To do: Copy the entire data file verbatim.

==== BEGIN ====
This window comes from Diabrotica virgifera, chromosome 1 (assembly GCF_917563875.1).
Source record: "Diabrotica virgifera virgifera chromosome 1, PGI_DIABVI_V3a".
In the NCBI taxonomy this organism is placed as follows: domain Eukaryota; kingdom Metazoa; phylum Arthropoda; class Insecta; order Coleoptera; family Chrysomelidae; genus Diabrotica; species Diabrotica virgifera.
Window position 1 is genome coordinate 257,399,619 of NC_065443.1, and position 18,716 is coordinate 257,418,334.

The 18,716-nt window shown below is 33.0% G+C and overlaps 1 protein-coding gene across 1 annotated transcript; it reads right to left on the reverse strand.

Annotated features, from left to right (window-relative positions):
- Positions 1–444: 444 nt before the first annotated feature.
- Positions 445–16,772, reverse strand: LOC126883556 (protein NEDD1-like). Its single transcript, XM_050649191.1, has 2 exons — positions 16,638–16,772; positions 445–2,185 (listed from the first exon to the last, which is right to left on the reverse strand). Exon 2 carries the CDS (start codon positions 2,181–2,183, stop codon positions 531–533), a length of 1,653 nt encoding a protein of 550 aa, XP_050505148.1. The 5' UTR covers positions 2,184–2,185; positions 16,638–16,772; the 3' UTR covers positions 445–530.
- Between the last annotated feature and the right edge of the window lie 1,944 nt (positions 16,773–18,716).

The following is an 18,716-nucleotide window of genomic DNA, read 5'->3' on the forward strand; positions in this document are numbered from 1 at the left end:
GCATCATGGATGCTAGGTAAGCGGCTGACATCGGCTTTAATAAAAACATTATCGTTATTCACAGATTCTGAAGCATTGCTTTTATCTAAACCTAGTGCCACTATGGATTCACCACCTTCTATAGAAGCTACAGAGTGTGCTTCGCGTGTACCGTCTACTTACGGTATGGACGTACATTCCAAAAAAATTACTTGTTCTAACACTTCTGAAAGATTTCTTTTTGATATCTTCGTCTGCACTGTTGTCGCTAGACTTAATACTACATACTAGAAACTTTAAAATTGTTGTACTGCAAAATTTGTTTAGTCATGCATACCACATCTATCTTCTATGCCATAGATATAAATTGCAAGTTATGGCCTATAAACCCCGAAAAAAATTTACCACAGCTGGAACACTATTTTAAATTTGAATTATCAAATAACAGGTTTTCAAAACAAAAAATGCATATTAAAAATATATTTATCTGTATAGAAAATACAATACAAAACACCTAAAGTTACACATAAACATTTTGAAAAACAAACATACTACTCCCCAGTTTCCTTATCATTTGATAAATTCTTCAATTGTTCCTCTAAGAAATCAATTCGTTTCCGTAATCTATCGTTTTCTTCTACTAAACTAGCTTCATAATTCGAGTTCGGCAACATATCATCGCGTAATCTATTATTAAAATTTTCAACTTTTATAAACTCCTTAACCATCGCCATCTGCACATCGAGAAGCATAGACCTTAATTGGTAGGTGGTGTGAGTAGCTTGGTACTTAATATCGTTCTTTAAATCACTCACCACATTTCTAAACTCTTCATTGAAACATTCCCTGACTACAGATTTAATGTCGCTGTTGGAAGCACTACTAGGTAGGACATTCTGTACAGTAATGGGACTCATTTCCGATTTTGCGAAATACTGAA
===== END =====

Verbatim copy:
This window comes from Diabrotica virgifera, chromosome 1 (assembly GCF_917563875.1).
Source record: "Diabrotica virgifera virgifera chromosome 1, PGI_DIABVI_V3a".
In the NCBI taxonomy this organism is placed as follows: domain Eukaryota; kingdom Metazoa; phylum Arthropoda; class Insecta; order Coleoptera; family Chrysomelidae; genus Diabrotica; species Diabrotica virgifera.
Window position 1 is genome coordinate 257,399,619 of NC_065443.1, and position 18,716 is coordinate 257,418,334.

The 18,716-nt window shown below is 33.0% G+C and overlaps 1 protein-coding gene across 1 annotated transcript; it reads right to left on the reverse strand.

Annotated features, from left to right (window-relative positions):
- Positions 1–444: 444 nt before the first annotated feature.
- Positions 445–16,772, reverse strand: LOC126883556 (protein NEDD1-like). Its single transcript, XM_050649191.1, has 2 exons — positions 16,638–16,772; positions 445–2,185 (listed from the first exon to the last, which is right to left on the reverse strand). Exon 2 carries the CDS (start codon positions 2,181–2,183, stop codon positions 531–533), a length of 1,653 nt encoding a protein of 550 aa, XP_050505148.1. The 5' UTR covers positions 2,184–2,185; positions 16,638–16,772; the 3' UTR covers positions 445–530.
- Between the last annotated feature and the right edge of the window lie 1,944 nt (positions 16,773–18,716).

The following is an 18,716-nucleotide window of genomic DNA, read 5'->3' on the forward strand; positions in this document are numbered from 1 at the left end:
GCATCATGGATGCTAGGTAAGCGGCTGACATCGGCTTTAATAAAAACATTATCGTTATTCACAGATTCTGAAGCATTGCTTTTATCTAAACCTAGTGCCACTATGGATTCACCACCTTCTATAGAAGCTACAGAGTGTGCTTCGCGTGTACCGTCTACTTACGGTATGGACGTACATTCCAAAAAAATTACTTGTTCTAACACTTCTGAAAGATTTCTTTTTGATATCTTCGTCTGCACTGTTGTCGCTAGACTTAATACTACATACTAGAAACTTTAAAATTGTTGTACTGCAAAATTTGTTTAGTCATGCATACCACATCTATCTTCTATGCCATAGATATAAATTGCAAGTTATGGCCTATAAACCCCGAAAAAAATTTACCACAGCTGGAACACTATTTTAAATTTGAATTATCAAATAACAGGTTTTCAAAACAAAAAATGCATATTAAAAATATATTTATCTGTATAGAAAATACAATACAAAACACCTAAAGTTACACATAAACATTTTGAAAAACAAACATACTACTCCCCAGTTTCCTTATCATTTGATAAATTCTTCAATTGTTCCTCTAAGAAATCAATTCGTTTCCGTAATCTATCGTTTTCTTCTACTAAACTAGCTTCATAATTCGAGTTCGGCAACATATCATCGCGTAATCTATTATTAAAATTTTCAACTTTTATAAACTCCTTAACCATCGCCATCTGCACATCGAGAAGCATAGACCTTAATTGGTAGGTGGTGTGAGTAGCTTGGTACTTAATATCGTTCTTTAAATCACTCACCACATTTCTAAACTCTTCATTGAAACATTCCCTGACTACAGATTTAATGTCGCTGTTGGAAGCACTACTAGGTAGGACATTCTGTACAGTAATGGGACTCATTTCCGATTTTGCGAAATACTGAA